Here are 6 ways to put a 529 plan to use:
College 529 Savings Plans known as “529’s” are savings plans designed to encourage saving for future education costs, like college tuition. 529 plans, legally known as “qualified tuition plans,” are sponsored by states. Earnings in 529 plans aren’t taxed under the federal tax code and withdrawals for eligible expenses are tax-free and many states also allow 529 contributions to be deducted from state income taxes, although not in Tennessee. If withdrawals are used for purposes other than qualified education expenses, the earnings will be subject to a 10% federal tax penalty in addition to federal and, if applicable, state income tax.
1. Qualified Expenses may include tuition and room and board. Additionally, mandatory fees charged and books required by the institution are also considered qualified expenses.
2. Technology and internet access can be 529 qualified expenses. In the digital age, education and technology go hand in hand. Fortunately, 529 withdrawals can cover “the cost of the purchase of any computer technology, related equipment and/or related services such as Internet access,” according to the IRS. Such equipment includes printers, but not equipment that is intended mainly for entertainment purposes. Computer software used for educational purposes is also covered.
3. Use a 529 to pay for vocational school, community college, online courses and graduate programs. Though many associate 529 plans with four-year colleges, they can be used to fund tuition and other educational expenses at a variety of post-secondary institutions and programs, including community colleges, trade and vocational schools, graduate schools, certain apprenticeship programs and qualifying online course and degree programs. To determine whether a school or program is eligible for 529 spending, check with its admissions office or search the U.S. Department of Education’s accreditation database. Qualified education includes expenses for fees, books, supplies and equipment required for the participation of a designated beneficiary in certain apprenticeship programs.
4. Use a 529 to pay for elementary and secondary school tuition. Qualified education expenses include tuition for an elementary or secondary private or religious school (kindergarten through 12th grade) up to a maximum of $10,000 incurred during the taxable year per beneficiary. There are 16 states that do not recognize the K-12 expense withdrawals as tax free and those states currently include: California, Colorado, Illinois, Minnesota, Montana, Nebraska, New Mexico, New York, Oregon and Vermont. Refer to your tax professional for laws in your state.
5. 529 plan contributions are tax-advantaged gifts. Whether it's for a birthday, a holiday or for no reason at all, relatives and friends can use 529 plans to give gifts to the children in their lives. Grandparents, aunts and uncles or anyone else wishing to help fund a child's education may contribute to an existing 529 account or open a new one and name the child as the beneficiary. In many states, those contributions can be deducted from state income taxes, although not in Tennessee. Gift givers should remember that contribution limits per year on the 529 are $15,000 per donor per beneficiary which coincides with the annual gift tax exclusion of $15,000 for single filers and $30,000 for married filing jointly. Under a special election, you can invest up to $75,000 ($150,000 for married couples) at one time by accelerating five years' worth of investments. This might be an especially attractive option for those intent on minimizing future estate taxes or anyone contributing cash to a student who could use the funds right away.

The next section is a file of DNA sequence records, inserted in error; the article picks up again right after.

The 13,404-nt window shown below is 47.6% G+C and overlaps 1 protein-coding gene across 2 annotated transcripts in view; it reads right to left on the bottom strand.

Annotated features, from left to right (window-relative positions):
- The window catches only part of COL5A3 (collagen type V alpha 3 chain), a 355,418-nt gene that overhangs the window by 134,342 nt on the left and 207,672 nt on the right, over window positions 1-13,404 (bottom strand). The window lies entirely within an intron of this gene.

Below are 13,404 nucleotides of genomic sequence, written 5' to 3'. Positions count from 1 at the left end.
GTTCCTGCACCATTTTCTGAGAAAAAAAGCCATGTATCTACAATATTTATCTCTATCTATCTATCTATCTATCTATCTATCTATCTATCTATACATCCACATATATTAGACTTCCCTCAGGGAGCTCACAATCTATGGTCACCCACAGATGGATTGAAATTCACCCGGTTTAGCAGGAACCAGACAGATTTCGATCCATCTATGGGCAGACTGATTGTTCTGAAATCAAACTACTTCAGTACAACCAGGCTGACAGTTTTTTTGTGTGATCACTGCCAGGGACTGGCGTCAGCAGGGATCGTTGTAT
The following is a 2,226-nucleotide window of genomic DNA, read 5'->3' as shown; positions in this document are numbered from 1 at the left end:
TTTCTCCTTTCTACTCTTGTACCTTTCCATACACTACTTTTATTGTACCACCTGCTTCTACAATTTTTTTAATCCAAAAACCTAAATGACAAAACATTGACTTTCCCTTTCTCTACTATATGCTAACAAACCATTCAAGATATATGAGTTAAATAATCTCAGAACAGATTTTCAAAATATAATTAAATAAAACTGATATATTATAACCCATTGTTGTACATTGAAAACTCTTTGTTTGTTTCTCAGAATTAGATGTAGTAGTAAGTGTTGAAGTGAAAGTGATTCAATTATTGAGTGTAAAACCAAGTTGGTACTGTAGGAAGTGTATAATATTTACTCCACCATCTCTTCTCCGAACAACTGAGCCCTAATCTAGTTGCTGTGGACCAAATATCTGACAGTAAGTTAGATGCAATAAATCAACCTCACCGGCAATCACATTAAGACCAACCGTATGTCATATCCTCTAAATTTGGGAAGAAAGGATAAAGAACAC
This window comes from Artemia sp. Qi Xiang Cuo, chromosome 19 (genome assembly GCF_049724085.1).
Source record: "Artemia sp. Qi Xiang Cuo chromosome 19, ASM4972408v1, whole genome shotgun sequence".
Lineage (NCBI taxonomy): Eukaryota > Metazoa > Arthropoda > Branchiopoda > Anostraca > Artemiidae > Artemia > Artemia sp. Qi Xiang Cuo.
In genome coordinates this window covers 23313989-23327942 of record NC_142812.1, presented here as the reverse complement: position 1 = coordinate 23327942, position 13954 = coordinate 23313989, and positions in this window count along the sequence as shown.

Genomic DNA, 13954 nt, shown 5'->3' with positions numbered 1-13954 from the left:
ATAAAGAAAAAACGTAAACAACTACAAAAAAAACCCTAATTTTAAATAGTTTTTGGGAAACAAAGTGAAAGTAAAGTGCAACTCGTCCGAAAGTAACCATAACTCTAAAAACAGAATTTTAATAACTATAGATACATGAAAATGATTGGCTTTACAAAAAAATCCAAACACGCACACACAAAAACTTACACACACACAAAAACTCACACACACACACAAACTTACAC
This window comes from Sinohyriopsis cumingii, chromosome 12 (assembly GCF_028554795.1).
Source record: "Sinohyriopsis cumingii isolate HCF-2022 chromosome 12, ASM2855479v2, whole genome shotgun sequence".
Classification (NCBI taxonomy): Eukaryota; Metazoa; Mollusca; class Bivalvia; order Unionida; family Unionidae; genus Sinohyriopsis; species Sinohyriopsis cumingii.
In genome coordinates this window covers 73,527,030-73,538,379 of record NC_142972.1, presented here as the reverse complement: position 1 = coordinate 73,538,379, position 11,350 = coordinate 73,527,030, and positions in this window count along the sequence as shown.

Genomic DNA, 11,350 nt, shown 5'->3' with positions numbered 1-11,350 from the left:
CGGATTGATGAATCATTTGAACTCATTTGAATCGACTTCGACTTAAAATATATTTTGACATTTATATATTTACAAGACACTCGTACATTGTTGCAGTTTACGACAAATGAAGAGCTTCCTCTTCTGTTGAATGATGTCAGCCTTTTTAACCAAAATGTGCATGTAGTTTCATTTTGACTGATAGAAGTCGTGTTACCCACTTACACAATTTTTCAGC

6. Roll 529 savings into an ABLE account to pay for disability expenses. Achieving a Better Life Experience (ABLE) accounts were established in 2014 to allow people with disabilities and their families to save money for disability-related expenses. Earnings in ABLE accounts grow on a tax-deferred basis and can be withdrawn tax-free for eligible expenses such as housing, transportation and assistive technology. Like traditional 529 accounts, ABLE accounts can also be used to cover education expenses. Tax-advantaged treatment applies to savings used for qualified disability expenses. State tax treatment varies. If withdrawals are used for purposes other than qualified disability expenses, the earnings will be subject to a 10% federal tax penalty in addition to federal and, if applicable, state income tax.
This content is developed from sources believed to be providing accurate information, and provided by Criterion Capital Advisors and Twenty Over Ten. It may not be used for the purpose of avoiding any federal tax penalties. Please consult legal or tax professionals for specific information regarding your individual situation. The opinions expressed and material provided are for general information, and should not be considered a solicitation for the purchase or sale of any security.